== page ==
MONTGOMERY — Two election integrity bills passed the Alabama Senate unanimously on Tuesday.

Senate Bill 9, sponsored by State Sen. Clyde Chambliss (R-Prattville), requires any "approved electronic vote counting system" to use paper ballots. Senate Bill 10, also by Chambliss, prohibits the use of electronic voting systems capable of connection to the internet or cell phone networks or that possess modem technology.

Chambliss said in an interview Tuesday afternoon that if the bills are passed into law, the average Alabama voter wouldn't notice any changes when they head to the polls in the future, but "what we're trying to do is be proactive with issues that we've seen happen at other places and just make sure that's not a problem here."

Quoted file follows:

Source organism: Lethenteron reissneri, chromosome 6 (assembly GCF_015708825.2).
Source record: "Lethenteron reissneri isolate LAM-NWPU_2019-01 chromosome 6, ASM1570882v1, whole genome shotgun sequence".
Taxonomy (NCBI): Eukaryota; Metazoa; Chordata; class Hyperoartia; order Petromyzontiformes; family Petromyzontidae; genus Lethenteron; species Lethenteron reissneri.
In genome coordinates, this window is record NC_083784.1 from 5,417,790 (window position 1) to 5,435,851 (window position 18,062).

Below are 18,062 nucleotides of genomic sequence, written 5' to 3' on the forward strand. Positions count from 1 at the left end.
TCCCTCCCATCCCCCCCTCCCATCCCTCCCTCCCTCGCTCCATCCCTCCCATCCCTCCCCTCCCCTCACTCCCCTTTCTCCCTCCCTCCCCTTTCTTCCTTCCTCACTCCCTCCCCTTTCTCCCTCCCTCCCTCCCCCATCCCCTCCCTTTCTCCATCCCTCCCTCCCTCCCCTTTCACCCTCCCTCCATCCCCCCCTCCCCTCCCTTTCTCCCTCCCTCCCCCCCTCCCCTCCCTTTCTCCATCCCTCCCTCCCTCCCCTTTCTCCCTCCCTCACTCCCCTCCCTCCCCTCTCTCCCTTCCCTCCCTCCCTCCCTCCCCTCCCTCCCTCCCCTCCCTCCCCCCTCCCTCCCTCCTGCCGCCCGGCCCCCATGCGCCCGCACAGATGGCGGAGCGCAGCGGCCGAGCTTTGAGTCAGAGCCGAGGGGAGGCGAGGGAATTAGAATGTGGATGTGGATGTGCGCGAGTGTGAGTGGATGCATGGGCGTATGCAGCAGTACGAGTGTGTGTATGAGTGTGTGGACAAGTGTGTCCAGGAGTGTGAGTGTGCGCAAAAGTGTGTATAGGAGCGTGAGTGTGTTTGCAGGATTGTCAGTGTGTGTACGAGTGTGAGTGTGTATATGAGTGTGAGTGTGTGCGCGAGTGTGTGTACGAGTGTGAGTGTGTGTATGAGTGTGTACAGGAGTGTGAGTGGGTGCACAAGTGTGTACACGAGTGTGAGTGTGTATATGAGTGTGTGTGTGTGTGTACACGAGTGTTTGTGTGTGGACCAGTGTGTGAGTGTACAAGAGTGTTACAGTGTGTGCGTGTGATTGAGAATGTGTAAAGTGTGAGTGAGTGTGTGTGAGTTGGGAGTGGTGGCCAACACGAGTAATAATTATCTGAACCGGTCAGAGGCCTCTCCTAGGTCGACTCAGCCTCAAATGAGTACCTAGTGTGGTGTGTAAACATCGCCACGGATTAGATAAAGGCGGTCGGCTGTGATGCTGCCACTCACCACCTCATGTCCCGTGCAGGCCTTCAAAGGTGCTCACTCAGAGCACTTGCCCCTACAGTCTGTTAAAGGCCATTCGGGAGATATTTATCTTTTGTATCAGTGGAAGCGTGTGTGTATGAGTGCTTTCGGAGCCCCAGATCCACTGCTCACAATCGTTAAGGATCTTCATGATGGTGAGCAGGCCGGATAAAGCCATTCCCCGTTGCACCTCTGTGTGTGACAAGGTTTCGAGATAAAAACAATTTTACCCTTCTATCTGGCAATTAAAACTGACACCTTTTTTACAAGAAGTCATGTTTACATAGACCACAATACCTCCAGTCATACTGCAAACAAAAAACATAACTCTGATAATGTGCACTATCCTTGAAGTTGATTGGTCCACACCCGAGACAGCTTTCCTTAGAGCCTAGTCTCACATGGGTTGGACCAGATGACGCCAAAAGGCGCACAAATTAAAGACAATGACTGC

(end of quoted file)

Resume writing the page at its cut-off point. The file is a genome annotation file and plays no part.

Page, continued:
"Anytime you have anything electronic with modem technology, someone can hack into that, whether it's voting machines or any kind of computerized equipment," Chambliss said. "This would prevent modem technology from being in the machines so they could not be hacked in. Also, anytime there is a power disruption or a disruption to a computer voting machine, there would be paper ballots in the bottom of it, so nothing is lost other than a little bit of time to recount those ballots."

Chambliss also said, "No matter which party in the state, we all want safe, honest, and secure elections, and one person gets to vote once and not twice."

In a statement Tuesday, Alabama Secretary of State Wes Allen said the bills will "solidify current election practices as parts of statute."

The bills now head to the House for their consideration.

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